The FDA Guidance for Industry, Investigating Out‑of-Specification (OOS) Test Results for Pharmaceutical Production, was published in October 2006 (here).  The pharmaceutical industry has had about 14 years to learn how to comply to this guidance.  A quick survey of recent Form 483s and Warning Letters would indicate that there is still much to be learned on how to comply with the current regulatory expectations for OOS investigations.  What is the “root cause” for this slow learning progress?  It is my belief that it is likely performing investigations with the wrong goal in mind.  If the main goal of the investigation is to simply complete the SOP-mandated OOS investigation, then a truly thorough investigation is an unlikely result.

The goal of the investigation should focus on the conclusive identification of the root cause for the OOS result.  The identification of the root cause will likely require “critical thinking” skills and appropriate hypothesis testing.  Although a well-written compliant OOS SOP is vital to the investigation process, it by no means ensures an adequate investigation.  An OOS investigation must be timely, and, to be adequate, contain  three main elements:  conclusive root cause identification, thorough impact assessments, and identification of effective CAPAs.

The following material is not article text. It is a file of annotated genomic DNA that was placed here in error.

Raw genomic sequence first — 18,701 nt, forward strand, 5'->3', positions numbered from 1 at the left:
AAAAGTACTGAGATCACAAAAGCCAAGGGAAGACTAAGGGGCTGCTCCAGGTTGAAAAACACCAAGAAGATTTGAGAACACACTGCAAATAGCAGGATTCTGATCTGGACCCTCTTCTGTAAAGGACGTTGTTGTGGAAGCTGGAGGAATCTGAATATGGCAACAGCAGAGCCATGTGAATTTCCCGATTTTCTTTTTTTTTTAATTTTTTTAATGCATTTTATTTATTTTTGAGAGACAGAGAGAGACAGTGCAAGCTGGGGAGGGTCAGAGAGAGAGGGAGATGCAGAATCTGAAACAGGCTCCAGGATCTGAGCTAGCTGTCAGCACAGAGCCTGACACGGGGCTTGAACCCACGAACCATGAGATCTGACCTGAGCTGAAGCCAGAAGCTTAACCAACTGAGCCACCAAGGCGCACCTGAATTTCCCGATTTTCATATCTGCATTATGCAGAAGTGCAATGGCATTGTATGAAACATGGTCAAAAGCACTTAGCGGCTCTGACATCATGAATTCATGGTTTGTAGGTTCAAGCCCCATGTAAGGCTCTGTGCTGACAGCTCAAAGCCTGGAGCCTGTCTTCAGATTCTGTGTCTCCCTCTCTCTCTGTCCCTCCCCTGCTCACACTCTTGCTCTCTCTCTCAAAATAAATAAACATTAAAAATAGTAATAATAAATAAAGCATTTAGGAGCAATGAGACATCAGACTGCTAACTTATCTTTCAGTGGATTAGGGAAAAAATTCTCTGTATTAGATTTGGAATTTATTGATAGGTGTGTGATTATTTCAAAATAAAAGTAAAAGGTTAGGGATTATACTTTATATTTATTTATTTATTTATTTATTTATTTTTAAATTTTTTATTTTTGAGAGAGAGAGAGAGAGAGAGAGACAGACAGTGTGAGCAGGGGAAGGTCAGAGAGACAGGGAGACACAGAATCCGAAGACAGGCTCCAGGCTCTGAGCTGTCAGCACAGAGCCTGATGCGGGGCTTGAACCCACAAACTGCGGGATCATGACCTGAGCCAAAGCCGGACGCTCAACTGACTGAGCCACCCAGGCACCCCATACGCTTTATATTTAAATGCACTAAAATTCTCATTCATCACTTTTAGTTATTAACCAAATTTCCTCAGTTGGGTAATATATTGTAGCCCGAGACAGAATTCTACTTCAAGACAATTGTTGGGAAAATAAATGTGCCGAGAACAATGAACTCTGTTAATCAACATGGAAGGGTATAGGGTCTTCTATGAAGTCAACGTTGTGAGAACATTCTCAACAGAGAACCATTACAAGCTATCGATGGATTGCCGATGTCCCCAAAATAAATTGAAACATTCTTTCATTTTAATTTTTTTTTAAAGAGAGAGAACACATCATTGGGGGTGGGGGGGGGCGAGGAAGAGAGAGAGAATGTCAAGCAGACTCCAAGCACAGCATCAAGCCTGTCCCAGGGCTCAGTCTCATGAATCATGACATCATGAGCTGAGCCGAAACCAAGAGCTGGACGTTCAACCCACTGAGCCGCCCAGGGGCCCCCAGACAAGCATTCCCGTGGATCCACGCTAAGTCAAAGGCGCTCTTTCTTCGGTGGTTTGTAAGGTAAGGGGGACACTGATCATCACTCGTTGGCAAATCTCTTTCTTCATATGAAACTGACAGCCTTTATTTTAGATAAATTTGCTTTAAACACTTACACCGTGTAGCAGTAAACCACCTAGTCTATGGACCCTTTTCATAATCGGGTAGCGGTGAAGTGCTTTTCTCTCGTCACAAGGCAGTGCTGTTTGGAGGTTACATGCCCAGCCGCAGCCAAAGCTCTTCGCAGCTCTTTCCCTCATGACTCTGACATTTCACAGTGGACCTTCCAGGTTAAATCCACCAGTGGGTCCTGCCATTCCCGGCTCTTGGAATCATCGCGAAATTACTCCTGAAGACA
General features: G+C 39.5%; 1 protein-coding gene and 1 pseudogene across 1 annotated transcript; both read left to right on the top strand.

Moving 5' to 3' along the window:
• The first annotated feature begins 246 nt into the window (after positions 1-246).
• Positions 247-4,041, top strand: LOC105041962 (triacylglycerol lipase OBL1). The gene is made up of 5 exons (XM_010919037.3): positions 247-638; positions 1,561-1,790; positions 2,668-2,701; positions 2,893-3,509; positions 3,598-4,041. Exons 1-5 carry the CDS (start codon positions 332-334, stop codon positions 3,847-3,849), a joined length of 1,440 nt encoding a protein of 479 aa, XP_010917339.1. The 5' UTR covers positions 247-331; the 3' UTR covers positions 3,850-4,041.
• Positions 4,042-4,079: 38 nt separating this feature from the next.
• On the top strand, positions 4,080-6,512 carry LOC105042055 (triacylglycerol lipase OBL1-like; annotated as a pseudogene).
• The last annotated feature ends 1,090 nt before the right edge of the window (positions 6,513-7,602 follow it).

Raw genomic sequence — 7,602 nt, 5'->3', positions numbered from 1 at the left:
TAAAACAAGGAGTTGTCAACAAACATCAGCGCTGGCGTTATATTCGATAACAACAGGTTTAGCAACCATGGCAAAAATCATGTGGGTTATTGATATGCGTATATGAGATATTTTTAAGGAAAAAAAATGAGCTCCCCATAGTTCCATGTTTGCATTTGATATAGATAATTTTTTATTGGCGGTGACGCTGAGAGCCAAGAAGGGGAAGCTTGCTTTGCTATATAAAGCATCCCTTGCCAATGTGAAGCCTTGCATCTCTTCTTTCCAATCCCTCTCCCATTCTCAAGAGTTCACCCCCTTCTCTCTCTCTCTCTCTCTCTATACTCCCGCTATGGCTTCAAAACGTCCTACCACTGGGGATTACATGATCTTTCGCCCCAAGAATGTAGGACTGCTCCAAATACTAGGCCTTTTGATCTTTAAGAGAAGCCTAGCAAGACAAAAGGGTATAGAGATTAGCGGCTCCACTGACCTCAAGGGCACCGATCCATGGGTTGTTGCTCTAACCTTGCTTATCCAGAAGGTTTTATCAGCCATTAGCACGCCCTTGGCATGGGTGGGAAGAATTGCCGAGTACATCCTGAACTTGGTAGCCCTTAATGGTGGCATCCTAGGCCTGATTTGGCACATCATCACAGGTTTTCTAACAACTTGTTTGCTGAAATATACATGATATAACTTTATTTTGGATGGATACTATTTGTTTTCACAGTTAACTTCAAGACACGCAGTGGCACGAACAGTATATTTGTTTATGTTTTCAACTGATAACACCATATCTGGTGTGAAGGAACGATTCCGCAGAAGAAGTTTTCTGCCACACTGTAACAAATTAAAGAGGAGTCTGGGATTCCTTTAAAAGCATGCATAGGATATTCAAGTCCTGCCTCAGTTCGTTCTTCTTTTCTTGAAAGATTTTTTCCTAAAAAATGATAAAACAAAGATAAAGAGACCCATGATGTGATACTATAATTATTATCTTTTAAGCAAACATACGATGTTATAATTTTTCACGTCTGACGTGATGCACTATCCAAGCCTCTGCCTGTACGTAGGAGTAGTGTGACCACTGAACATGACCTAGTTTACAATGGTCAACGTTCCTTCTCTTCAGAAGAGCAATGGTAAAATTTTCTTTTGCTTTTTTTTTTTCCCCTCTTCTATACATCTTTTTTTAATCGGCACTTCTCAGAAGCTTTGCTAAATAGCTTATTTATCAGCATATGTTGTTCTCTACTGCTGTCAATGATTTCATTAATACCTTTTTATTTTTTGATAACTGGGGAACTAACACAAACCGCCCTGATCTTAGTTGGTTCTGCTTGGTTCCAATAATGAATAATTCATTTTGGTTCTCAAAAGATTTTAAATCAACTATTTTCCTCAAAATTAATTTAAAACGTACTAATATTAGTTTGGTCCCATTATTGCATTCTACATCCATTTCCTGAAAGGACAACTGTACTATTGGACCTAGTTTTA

Impact assessment and effective CAPAs are contingent on the conclusive root cause identification.  So again, the focus must be on “root cause”.  Every effort and the best subject matter experts should be applied to establishing the true root cause for OOS results.  Once the focus is on root cause identification and not batch disposition, the lessons learned will lead to effective CAPAs and fewer future OOS events.

Until the concept of learning from OOS investigations and engaging in continuous improvement activities is embraced, regulatory observations for OOS investigations will continue.  Just what have we learned in the past 14 years?

“By seeking and blundering we learn.” ― Johann Wolfgang von Goethe

For further information and assistance on the topic of thorough OOS investigations, please contact either Ron George, Ph.D. at or Mary Oates, Ph.D. at